> >about the same algorithms and data structures, and they performed
> >even
> >with 10x time differences between them; md5summing fast is not a
> >really simple problem. If I were you I would drop the comparison with
> >ultra-optimized C and concentrate on "does my
> >high-level-good-looking-super-readable implementation perform
> >acceptably?".
> >
> >What "acceptably" means is left as an exercise to the reader.
> >  
>
> Well, so long as it can hash 500 MB of data in a few minutes without
> using absurd amounts of RAM, that'll do for me. ;-)
>
> [I actually wanted to do this for a project at work. When I
> discovered that none of the available Haskell implementations are
> fast enough,

How hard did you look?
   
    import System.Environment
    import Data.Digest.OpenSSL.MD5
    import System.IO.Posix.MMap

    main = do
        [f] <- getArgs
        putStrLn . md5sum =<< mmapFile f

Take the md5 of a 600M file:

    $ time ./A /home/dons/tmp/600M  
    24a04fdf3f629a42b5baed52ed793a51
    ./A /home/dons/tmp/600M  3.61s user 1.65s system 20% cpu 25.140 total

Easy.


-- Don
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Re: Performance: MD5

Thomas DuBuisson
In reply to this post by Andrew Coppin
Andrew,
What is "fast enough"?  My informal understanding of the implementations
are:

1) Unoptimized [Word8] implementations (constant space, two or three
orders of magnatude slower than C)
2) Bindings to 'C' routines (typically O(n) space due to strict
ByteStrings and no split out of initialContext/md5Update/md5Finialize)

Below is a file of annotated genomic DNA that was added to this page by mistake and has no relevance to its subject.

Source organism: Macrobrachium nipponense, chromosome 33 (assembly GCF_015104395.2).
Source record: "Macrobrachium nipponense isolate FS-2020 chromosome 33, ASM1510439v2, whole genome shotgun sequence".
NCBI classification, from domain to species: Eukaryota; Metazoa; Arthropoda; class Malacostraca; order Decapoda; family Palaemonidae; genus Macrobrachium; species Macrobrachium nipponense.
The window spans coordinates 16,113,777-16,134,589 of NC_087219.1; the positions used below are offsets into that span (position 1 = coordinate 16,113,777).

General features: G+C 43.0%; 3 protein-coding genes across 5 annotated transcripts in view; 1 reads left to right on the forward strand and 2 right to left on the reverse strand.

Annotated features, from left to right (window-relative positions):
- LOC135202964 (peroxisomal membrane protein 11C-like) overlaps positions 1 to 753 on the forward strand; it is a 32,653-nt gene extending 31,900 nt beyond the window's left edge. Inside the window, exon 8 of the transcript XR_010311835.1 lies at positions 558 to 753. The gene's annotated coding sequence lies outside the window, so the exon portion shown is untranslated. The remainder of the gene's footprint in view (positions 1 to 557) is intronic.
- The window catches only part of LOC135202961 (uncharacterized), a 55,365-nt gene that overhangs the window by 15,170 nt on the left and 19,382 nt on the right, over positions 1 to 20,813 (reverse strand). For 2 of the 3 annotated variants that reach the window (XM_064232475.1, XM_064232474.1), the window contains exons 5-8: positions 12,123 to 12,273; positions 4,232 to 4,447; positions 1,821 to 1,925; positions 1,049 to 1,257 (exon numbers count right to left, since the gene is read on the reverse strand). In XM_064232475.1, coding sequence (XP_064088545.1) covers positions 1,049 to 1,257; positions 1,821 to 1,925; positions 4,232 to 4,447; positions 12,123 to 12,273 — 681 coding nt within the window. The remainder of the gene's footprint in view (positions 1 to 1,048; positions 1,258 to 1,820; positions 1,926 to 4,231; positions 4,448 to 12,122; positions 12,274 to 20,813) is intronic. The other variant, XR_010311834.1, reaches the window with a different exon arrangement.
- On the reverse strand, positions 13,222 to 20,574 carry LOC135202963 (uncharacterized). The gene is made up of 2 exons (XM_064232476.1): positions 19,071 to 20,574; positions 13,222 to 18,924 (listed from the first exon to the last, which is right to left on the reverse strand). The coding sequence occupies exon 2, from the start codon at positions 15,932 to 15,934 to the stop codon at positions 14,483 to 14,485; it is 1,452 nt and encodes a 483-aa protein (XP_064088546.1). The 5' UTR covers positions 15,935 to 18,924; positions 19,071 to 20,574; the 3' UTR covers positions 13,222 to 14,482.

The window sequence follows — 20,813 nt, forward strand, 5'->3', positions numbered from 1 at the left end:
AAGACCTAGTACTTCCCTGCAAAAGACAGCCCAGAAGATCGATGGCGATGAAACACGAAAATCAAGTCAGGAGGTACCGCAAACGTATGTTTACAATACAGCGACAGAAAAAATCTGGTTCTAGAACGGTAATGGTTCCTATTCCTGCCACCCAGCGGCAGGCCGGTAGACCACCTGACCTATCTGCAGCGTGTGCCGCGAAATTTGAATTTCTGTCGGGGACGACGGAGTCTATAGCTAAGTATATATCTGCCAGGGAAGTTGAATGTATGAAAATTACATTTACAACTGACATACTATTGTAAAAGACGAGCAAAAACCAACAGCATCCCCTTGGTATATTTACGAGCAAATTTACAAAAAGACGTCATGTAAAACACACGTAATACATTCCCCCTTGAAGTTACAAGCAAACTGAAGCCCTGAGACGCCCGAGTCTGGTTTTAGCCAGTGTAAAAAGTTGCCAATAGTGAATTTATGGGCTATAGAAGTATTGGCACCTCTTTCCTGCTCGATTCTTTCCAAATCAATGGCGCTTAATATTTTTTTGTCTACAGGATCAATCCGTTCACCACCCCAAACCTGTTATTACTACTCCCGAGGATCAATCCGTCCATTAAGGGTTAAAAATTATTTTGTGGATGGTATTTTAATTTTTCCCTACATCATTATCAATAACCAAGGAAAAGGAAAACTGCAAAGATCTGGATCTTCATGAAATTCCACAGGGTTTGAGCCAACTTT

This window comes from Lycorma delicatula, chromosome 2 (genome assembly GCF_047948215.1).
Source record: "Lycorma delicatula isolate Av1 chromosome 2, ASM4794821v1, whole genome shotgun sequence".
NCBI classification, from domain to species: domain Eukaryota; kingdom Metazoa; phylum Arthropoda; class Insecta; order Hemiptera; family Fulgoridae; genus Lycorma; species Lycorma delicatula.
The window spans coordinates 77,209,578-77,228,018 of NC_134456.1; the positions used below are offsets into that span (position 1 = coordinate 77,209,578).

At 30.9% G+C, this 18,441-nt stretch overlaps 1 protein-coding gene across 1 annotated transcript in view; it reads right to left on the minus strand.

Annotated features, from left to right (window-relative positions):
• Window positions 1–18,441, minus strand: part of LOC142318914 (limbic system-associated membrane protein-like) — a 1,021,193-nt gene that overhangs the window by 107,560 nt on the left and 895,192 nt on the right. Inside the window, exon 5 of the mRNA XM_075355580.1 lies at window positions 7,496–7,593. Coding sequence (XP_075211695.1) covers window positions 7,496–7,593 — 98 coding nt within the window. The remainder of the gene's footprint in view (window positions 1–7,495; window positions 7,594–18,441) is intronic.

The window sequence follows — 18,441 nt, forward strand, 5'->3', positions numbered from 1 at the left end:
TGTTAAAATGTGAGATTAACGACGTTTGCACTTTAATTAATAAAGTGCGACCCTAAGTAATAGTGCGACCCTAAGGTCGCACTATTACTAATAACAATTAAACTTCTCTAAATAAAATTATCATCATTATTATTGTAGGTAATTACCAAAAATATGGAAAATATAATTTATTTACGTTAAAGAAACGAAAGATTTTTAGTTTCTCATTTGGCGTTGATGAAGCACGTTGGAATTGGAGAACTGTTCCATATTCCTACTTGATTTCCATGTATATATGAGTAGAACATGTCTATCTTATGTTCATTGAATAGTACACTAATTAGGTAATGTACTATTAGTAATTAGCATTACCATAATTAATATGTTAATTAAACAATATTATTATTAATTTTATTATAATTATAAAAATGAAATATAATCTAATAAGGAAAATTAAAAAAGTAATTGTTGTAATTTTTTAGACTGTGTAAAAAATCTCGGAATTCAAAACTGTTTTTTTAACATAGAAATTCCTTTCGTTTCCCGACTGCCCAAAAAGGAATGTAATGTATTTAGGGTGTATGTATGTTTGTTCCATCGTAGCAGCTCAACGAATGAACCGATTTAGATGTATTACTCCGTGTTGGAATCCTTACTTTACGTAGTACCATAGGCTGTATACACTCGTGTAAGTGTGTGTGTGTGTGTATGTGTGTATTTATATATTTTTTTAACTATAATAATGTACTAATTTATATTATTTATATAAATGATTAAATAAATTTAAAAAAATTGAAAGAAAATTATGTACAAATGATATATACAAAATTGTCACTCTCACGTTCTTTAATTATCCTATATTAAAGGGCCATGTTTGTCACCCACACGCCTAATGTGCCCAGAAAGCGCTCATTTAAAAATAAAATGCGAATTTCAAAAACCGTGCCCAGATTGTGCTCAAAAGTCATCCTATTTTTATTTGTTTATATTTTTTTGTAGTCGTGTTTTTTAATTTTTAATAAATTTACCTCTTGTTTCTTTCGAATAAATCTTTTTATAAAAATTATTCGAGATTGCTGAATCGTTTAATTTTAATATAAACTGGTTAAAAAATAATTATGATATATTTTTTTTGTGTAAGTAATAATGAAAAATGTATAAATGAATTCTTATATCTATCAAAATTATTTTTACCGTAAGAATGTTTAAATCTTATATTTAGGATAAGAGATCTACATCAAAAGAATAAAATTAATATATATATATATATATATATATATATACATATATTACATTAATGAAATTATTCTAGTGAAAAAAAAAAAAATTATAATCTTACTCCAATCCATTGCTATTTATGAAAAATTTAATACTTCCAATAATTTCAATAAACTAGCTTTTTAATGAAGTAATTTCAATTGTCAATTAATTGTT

3) Native Lazy.ByteString implementation (perhaps more than one?) ~3-6
times slower than 'C'.

Tom

On Tue, 2008-05-20 at 19:44 +0100, Andrew Coppin wrote:

> Salvatore Insalaco wrote:
> > Hi Andrew,
> > just a profiling suggestion: did you try to use the SCC cost-centre
> > annotations for profiling?
> > If you want to know precisely what takes 60% of time, you can try:
> >         bn = {-# SCC "IntegerConversion" #-} 4 * fromIntegral wn
> >         b0 = {-# SCC "ByteStringIndexing" #-} B.index bi (bn+0)
> >         b1 = {-# SCC "ByteStringIndexing" #-} B.index bi (bn+1)
> >         b2 = {-# SCC "ByteStringIndexing" #-} B.index bi (bn+2)
> >         b3 = {-# SCC "ByteStringIndexing" #-} B.index bi (bn+3)
> >         w  = foldl' (\w b -> shiftL w 8 .|. fromIntegral b) 0 [b3,b2,b1,b0]
> >       in {-# SCC "ArrayWriting" #-} unsafeWrite temp wn w
> >
> > In profiling the time of all expressions with the same SCC "name" will
> > be summed.
> > You can get more information about SCC here:
> > http://www.haskell.org/ghc/docs/latest/html/users_guide/profiling.html#cost-centres
> >  
>
> OK, I'll give that a try...
>
> > One advice: I've seen various md5sum implementations in C, all using
> > about the same algorithms and data structures, and they performed even
> > with 10x time differences between them; md5summing fast is not a
> > really simple problem. If I were you I would drop the comparison with
> > ultra-optimized C and concentrate on "does my
> > high-level-good-looking-super-readable implementation perform
> > acceptably?".
> >
> > What "acceptably" means is left as an exercise to the reader.
> >  
>
> Well, so long as it can hash 500 MB of data in a few minutes without
> using absurd amounts of RAM, that'll do for me. ;-)
>
> [I actually wanted to do this for a project at work. When I discovered
> that none of the available Haskell implementations are fast enough, I
> tried to write my own. But that wasn't fast enough either. So I ended up
> being forced to call md5sum.exe and attempt to parse its output.
> Obviously having a real Haskell function would be infinitely more
> portable and convinient...]
>
> _______________________________________________
> Haskell-Cafe mailing list
> [hidden email]
> http://www.haskell.org/mailman/listinfo/haskell-cafe